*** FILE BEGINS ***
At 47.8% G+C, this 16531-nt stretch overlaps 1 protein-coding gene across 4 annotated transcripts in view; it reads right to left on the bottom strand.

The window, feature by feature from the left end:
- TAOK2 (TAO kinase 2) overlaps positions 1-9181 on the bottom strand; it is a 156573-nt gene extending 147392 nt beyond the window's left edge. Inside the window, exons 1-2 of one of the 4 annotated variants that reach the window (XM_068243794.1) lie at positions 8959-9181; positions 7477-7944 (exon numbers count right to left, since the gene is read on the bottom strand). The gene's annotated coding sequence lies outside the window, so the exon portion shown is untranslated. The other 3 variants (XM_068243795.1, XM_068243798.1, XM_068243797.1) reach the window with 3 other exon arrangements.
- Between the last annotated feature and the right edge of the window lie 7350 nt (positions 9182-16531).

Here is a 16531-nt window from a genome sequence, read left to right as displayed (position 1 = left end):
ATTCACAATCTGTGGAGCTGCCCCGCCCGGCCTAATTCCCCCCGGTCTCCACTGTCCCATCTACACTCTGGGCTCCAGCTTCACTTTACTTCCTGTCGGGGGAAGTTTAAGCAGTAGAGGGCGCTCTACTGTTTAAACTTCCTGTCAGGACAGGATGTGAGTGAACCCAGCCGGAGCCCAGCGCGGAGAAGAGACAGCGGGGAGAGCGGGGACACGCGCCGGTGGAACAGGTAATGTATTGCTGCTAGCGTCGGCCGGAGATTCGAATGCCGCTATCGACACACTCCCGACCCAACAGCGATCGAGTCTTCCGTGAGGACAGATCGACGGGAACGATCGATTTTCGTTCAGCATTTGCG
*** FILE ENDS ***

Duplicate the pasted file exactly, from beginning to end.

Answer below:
At 47.8% G+C, this 16531-nt stretch overlaps 1 protein-coding gene across 4 annotated transcripts in view; it reads right to left on the bottom strand.

The window, feature by feature from the left end:
- TAOK2 (TAO kinase 2) overlaps positions 1-9181 on the bottom strand; it is a 156573-nt gene extending 147392 nt beyond the window's left edge. Inside the window, exons 1-2 of one of the 4 annotated variants that reach the window (XM_068243794.1) lie at positions 8959-9181; positions 7477-7944 (exon numbers count right to left, since the gene is read on the bottom strand). The gene's annotated coding sequence lies outside the window, so the exon portion shown is untranslated. The other 3 variants (XM_068243795.1, XM_068243798.1, XM_068243797.1) reach the window with 3 other exon arrangements.
- Between the last annotated feature and the right edge of the window lie 7350 nt (positions 9182-16531).

Here is a 16531-nt window from a genome sequence, read left to right as displayed (position 1 = left end):
ATTCACAATCTGTGGAGCTGCCCCGCCCGGCCTAATTCCCCCCGGTCTCCACTGTCCCATCTACACTCTGGGCTCCAGCTTCACTTTACTTCCTGTCGGGGGAAGTTTAAGCAGTAGAGGGCGCTCTACTGTTTAAACTTCCTGTCAGGACAGGATGTGAGTGAACCCAGCCGGAGCCCAGCGCGGAGAAGAGACAGCGGGGAGAGCGGGGACACGCGCCGGTGGAACAGGTAATGTATTGCTGCTAGCGTCGGCCGGAGATTCGAATGCCGCTATCGACACACTCCCGACCCAACAGCGATCGAGTCTTCCGTGAGGACAGATCGACGGGAACGATCGATTTTCGTTCAGCATTTGCG